I've had a workplace injury, now what happens?


Sustaining an injury at work is unfortunate, but it happens. One day you’re going about your typical day-to-day job duties when all of sudden you lifted something too heavy, you fall, or maybe even slip and are left with a few aches and pains.
 

After reporting the injury to your supervisor, you’re likely put in touch with WorkSafe BC (WSBC) which provides injured workers with early access to care.

Massage Therapy, Physiotherapy

 

What happens next?

 

  1. After a workplace injury, WSBC will provide you with a physiotherapy assessment so you and your therapist can discuss the circumstances around the injury, go through a thorough examination, and determine a diagnosis and a plan of care. You will be provided education, advice, and movement strategies to keep your injury on the path to recovery.

     

  2. After the assessment, the physiotherapist will send a report to WSBC, and if your case is approved, you will receive a six-week window for further treatment. If you are off work or are having difficulties returning to work, your physiotherapist will also get in touch with your employer to gain further information about your job duties in order to decide how to best get you back to work. In many cases, injured workers are approved for six weeks of physiotherapy after the initial assessment. If you had a  surgery, your first treatment block lasts eight weeks.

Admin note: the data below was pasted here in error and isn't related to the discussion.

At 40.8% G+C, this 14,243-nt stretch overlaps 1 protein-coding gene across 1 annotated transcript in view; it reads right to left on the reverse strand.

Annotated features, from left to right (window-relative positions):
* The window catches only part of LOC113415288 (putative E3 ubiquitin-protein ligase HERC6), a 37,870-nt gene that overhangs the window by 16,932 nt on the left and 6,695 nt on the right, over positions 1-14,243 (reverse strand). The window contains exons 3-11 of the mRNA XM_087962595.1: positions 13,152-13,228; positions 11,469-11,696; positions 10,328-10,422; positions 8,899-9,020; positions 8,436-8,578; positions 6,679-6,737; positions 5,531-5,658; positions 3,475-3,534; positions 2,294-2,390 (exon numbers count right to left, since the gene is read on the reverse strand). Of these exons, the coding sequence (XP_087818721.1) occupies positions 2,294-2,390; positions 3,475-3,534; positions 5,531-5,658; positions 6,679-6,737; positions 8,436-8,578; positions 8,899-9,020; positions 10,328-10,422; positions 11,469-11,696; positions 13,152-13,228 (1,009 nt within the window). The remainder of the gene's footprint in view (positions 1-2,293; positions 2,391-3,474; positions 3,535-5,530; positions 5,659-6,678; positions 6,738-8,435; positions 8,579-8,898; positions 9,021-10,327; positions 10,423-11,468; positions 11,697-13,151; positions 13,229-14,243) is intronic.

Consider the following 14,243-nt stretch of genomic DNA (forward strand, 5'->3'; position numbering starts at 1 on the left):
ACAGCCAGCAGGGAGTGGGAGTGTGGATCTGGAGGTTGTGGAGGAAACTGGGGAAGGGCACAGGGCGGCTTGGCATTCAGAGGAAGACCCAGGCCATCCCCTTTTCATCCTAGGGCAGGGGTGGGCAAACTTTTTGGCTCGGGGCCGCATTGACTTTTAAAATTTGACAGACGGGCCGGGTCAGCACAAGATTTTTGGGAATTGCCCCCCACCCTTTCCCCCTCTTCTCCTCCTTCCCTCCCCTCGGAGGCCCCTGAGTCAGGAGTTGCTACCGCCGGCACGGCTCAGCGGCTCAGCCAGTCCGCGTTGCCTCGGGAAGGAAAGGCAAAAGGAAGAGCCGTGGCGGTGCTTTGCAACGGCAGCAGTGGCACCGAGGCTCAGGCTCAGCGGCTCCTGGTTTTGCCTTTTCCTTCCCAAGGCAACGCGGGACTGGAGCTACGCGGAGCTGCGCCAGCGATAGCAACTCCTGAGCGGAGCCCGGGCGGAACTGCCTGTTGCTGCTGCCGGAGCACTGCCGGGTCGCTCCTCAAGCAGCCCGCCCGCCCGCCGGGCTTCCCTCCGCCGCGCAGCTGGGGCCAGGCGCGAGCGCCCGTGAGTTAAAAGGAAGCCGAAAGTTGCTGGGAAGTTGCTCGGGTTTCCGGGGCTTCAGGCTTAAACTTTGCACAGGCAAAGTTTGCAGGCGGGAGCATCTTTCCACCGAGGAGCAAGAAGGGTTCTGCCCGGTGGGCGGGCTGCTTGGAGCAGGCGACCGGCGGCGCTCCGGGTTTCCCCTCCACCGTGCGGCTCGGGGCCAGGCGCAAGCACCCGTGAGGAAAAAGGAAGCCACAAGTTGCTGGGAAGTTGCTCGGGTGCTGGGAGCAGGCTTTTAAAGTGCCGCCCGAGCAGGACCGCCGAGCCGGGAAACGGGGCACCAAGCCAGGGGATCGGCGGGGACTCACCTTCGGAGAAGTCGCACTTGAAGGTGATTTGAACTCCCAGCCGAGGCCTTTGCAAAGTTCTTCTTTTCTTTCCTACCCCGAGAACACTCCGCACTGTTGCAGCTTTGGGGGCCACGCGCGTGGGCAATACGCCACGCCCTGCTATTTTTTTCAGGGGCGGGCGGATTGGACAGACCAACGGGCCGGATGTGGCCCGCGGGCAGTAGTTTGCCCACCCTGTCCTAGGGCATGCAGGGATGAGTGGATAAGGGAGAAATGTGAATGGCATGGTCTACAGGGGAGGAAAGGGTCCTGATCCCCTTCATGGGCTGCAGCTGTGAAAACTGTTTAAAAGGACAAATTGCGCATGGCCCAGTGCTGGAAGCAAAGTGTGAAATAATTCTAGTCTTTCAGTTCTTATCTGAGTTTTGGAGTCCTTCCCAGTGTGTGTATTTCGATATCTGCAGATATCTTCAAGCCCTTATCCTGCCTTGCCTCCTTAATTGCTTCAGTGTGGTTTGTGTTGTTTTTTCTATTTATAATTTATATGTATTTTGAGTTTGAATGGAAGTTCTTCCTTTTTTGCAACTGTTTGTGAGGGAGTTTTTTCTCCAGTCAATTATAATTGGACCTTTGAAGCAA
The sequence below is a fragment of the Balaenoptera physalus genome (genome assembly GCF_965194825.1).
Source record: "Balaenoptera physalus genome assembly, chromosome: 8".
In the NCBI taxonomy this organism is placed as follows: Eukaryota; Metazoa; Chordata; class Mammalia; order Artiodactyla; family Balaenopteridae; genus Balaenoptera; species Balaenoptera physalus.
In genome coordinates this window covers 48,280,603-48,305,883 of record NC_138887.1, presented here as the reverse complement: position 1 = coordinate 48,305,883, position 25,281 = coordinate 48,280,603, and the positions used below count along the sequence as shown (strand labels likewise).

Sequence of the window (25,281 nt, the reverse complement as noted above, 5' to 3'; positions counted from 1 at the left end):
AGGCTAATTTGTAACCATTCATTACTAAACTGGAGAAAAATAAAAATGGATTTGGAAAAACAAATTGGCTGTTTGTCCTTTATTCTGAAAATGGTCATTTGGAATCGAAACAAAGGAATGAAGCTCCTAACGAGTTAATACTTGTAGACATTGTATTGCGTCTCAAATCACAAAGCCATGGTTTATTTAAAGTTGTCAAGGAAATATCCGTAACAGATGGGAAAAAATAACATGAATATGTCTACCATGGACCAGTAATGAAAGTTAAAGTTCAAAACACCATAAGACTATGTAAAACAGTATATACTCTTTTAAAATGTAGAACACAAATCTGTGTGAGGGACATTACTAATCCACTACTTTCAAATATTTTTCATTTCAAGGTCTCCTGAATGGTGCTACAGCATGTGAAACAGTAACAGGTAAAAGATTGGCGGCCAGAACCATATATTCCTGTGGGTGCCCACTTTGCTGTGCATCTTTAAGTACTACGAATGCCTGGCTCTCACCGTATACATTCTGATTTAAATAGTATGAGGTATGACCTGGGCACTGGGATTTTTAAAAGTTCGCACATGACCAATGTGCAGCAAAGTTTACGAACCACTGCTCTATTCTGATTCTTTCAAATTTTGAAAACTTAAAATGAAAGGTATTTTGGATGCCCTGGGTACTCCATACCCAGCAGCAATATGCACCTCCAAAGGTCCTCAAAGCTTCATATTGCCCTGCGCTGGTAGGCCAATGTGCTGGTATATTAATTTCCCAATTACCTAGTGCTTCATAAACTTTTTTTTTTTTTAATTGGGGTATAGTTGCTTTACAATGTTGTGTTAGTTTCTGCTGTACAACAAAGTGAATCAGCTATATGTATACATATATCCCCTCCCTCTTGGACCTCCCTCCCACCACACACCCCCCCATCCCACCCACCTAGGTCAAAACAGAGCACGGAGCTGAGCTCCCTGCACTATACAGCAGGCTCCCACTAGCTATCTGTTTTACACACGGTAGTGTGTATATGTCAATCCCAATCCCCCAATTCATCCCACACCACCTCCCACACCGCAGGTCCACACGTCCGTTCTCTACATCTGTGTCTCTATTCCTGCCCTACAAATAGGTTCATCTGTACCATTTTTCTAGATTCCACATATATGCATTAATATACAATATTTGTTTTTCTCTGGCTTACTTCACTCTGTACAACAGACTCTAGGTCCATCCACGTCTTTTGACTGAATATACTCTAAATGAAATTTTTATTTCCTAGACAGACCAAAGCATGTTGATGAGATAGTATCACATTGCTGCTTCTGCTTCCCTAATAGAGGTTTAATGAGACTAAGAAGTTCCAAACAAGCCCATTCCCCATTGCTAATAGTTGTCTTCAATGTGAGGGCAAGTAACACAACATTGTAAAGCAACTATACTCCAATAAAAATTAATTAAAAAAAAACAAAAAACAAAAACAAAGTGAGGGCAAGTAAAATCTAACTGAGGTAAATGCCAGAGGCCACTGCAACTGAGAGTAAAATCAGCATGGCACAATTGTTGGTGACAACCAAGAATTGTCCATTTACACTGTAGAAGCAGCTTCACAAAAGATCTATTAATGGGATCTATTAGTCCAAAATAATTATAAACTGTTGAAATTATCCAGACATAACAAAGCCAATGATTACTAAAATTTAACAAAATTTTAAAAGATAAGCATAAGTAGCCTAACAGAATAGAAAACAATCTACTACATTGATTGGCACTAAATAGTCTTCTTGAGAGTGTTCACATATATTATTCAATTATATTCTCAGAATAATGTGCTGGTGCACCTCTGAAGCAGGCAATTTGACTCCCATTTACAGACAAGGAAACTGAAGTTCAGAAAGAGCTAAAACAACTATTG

3. Once you start regular physiotherapy treatment, patients typically attend twice per week during the six-week period. If after six weeks you still require more care, your physiotherapist can apply for a four-week extension.

 

If you are off work, your therapist may decide to bring you in more frequently to try and keep your weekly workloads up to reduce the chance of general de-conditioning and learn more about the injury. Additionally, if you are off work, you and your therapist will decide on a plan and coordinate with both WSBC and your employer to gradually get you back to work.

 

Although each plan is unique for each person, many start to transition back to full-time work after about two-weeks of time off, then gradually resume back to full duties over a four-week period.

 

Seek out a physiotherapist and ensure you are being provided with a graded exercise program to optimize time to recovery and get you back to your normal day-to-day routine.

 

Sean Overin, Physiotherapist

Sean Overin, Physiotherapist

InjuryRiley Webster